Federal investigators are trying to determine if former presidential candidate Michele Bachmann's campaign staff coordinated strategy with an outside "super PAC" in violation of federal law.
The inquiry is the latest in a series of ethics probes into the Minnesota congresswoman's 2012 Republican campaign, reports The New York Times
, which reviewed a grand jury subpoena issued in the case.
Last week, the Department of Justice demanded records from the National Fiscal Conservative PAC, including reports on its finances and its communications with Bachmann, her husband Marcus Bachmann, and former staff members.
According to the Times, federal authorities appear to be pursuing a complaint from former Bachmann campaign staff member Peter Waldron to the Federal Election Commission and the FBI. In his complaint, Waldron said he overheard the president of the PAC ask Bachmann senior advisor Brett O'Donnell about buying ads on Des Moines radio and TV stations before the Jan. 3, 2012 Iowa caucus.
If it turns out the PAC coordinated the ad buys with the campaign it would be in violation of federal election law under some criteria, according to Paul S. Ryan, the senior counsel at the Independent Campaign Legal Center.
Waldron, who refers to himself as a whistleblower, also disclosed an email from Bachmann's husband that describes a phone call he made to a donor asking for $7,000, the Times noted. Bachmann wrote in the email that the donor agreed to send the money through the PAC. If true, the call may have violated a rule that prohibits campaign staff members from raising more than $5,000 for a PAC, Ryan said.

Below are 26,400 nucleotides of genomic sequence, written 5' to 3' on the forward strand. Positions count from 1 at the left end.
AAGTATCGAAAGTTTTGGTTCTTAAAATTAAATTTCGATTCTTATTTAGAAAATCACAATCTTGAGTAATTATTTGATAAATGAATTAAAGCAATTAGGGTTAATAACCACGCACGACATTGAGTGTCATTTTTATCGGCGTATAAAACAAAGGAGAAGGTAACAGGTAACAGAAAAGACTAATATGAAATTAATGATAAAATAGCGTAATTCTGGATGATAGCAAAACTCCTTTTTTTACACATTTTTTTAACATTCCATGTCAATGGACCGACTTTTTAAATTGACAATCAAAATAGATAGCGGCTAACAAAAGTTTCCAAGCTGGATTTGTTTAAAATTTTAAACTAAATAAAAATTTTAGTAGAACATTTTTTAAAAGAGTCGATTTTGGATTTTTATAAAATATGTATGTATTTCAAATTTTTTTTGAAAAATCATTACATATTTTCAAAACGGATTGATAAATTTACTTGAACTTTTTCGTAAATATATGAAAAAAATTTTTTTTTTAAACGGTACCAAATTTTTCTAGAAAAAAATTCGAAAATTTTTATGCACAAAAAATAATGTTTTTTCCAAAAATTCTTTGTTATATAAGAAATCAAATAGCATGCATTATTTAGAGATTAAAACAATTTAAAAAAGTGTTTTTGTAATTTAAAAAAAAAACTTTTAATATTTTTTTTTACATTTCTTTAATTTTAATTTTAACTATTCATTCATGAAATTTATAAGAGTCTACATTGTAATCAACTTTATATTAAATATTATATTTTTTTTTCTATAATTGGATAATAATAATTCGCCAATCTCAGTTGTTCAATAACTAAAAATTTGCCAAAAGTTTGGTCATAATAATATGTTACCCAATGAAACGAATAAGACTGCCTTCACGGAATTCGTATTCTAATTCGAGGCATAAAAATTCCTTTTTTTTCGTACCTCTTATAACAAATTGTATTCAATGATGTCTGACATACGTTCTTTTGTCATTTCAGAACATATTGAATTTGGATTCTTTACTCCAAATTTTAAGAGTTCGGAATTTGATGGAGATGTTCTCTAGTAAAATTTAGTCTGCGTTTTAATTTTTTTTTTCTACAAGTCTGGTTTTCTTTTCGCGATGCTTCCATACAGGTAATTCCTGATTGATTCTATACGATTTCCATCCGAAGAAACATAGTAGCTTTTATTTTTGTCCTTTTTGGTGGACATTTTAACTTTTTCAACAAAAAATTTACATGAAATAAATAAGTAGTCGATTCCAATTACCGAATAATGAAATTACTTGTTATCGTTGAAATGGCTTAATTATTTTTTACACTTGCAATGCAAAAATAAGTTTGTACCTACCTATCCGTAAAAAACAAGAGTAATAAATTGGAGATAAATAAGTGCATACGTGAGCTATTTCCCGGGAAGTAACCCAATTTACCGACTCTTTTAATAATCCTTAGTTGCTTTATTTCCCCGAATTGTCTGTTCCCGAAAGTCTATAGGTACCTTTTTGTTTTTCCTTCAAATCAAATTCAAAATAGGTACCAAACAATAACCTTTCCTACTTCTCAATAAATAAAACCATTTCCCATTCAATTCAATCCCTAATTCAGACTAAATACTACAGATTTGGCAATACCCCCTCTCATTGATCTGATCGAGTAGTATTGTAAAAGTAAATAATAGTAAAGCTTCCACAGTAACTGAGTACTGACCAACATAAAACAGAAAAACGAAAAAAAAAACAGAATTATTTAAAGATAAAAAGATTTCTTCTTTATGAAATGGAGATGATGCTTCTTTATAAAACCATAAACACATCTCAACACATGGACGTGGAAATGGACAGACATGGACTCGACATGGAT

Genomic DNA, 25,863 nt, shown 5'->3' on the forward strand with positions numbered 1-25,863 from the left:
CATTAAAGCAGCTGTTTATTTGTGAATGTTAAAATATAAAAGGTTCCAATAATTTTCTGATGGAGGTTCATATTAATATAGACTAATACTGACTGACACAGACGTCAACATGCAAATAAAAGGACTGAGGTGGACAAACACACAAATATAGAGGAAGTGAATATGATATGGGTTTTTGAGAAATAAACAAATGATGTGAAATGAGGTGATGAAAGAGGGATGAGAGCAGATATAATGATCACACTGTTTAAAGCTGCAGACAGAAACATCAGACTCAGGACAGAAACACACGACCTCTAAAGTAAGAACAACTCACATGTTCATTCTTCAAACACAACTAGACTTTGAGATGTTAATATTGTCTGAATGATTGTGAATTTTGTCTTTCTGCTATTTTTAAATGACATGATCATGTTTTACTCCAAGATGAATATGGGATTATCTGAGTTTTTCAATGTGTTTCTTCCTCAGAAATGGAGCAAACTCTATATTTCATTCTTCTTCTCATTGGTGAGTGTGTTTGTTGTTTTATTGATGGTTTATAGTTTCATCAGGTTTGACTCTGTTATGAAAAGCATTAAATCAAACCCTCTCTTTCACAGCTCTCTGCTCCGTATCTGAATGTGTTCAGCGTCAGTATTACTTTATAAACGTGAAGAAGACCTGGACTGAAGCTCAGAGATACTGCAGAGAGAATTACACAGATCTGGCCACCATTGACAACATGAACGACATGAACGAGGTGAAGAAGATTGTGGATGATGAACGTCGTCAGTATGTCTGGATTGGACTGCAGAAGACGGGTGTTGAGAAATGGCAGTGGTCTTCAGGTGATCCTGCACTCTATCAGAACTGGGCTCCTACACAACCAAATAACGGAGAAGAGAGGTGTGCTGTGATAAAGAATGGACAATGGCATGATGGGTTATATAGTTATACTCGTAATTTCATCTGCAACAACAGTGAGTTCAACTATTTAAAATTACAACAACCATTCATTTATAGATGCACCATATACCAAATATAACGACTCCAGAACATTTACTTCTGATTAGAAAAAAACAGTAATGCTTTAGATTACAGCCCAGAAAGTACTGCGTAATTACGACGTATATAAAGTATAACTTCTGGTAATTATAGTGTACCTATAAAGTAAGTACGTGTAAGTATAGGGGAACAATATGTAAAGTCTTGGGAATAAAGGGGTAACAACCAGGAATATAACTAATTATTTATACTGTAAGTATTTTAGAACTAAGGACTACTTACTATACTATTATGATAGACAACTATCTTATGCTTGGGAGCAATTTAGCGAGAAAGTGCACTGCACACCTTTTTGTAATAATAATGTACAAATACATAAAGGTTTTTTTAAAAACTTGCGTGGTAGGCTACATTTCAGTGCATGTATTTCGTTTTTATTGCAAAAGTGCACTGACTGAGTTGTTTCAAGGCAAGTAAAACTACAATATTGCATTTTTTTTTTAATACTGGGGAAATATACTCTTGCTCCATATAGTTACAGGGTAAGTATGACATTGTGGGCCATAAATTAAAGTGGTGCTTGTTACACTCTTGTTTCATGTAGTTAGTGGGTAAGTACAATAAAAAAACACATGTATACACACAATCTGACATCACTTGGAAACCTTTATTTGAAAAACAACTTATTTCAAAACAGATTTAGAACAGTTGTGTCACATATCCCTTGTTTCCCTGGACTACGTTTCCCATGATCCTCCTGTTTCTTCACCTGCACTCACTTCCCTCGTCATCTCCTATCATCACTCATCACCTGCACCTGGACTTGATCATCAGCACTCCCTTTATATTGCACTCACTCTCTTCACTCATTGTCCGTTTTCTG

The conservative PAC did report receiving a $7,000 donation from August A. Busch III in December 2011, the Center for Responsive Politics reports.
Bill Hemrick, the president of the PAC, told the Times in an interview that he advised Bachmann's husband to call Busch. But he added that Waldron had actually called him first in search of money for the campaign.
The Bachmann camp has dismissed Waldron's complaints as those of a disgruntled and troubled former campaign worker, one that just last month wrote a critical e-book of her campaign called, "Bachmannistan: Behind the Lines."
Still, the federal inquiry comes at a time when Bachmann's presidential campaign is already the subject of a House Ethics Committee investigation
, which is looking at financing and whether her congressional staff may have been used to promote her campaign and her political biography.
Bachmann announced earlier this year that she will not seek re-election in 2014
, but denies that the inquiries into her presidential campaign had anything to do with her decision.
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